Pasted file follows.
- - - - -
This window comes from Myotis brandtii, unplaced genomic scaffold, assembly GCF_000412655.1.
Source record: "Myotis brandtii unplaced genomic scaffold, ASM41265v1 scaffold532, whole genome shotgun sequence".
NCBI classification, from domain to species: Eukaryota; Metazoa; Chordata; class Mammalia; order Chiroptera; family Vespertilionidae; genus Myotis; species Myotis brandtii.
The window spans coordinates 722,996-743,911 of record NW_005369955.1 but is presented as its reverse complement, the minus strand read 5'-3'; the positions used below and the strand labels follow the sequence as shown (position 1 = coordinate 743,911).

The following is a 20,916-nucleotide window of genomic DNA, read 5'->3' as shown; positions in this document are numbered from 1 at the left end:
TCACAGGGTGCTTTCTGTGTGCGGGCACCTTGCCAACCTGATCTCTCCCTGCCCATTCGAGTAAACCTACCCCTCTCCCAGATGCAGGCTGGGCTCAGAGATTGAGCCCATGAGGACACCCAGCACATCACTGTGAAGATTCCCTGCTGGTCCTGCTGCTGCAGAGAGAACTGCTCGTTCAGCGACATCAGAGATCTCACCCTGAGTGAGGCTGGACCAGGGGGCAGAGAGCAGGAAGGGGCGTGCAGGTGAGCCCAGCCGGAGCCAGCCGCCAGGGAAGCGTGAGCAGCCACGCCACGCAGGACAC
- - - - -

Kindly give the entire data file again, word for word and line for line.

This window comes from Myotis brandtii, unplaced genomic scaffold, assembly GCF_000412655.1.
Source record: "Myotis brandtii unplaced genomic scaffold, ASM41265v1 scaffold532, whole genome shotgun sequence".
NCBI classification, from domain to species: Eukaryota; Metazoa; Chordata; class Mammalia; order Chiroptera; family Vespertilionidae; genus Myotis; species Myotis brandtii.
The window spans coordinates 722,996-743,911 of record NW_005369955.1 but is presented as its reverse complement, the minus strand read 5'-3'; the positions used below and the strand labels follow the sequence as shown (position 1 = coordinate 743,911).

The following is a 20,916-nucleotide window of genomic DNA, read 5'->3' as shown; positions in this document are numbered from 1 at the left end:
TCACAGGGTGCTTTCTGTGTGCGGGCACCTTGCCAACCTGATCTCTCCCTGCCCATTCGAGTAAACCTACCCCTCTCCCAGATGCAGGCTGGGCTCAGAGATTGAGCCCATGAGGACACCCAGCACATCACTGTGAAGATTCCCTGCTGGTCCTGCTGCTGCAGAGAGAACTGCTCGTTCAGCGACATCAGAGATCTCACCCTGAGTGAGGCTGGACCAGGGGGCAGAGAGCAGGAAGGGGCGTGCAGGTGAGCCCAGCCGGAGCCAGCCGCCAGGGAAGCGTGAGCAGCCACGCCACGCAGGACAC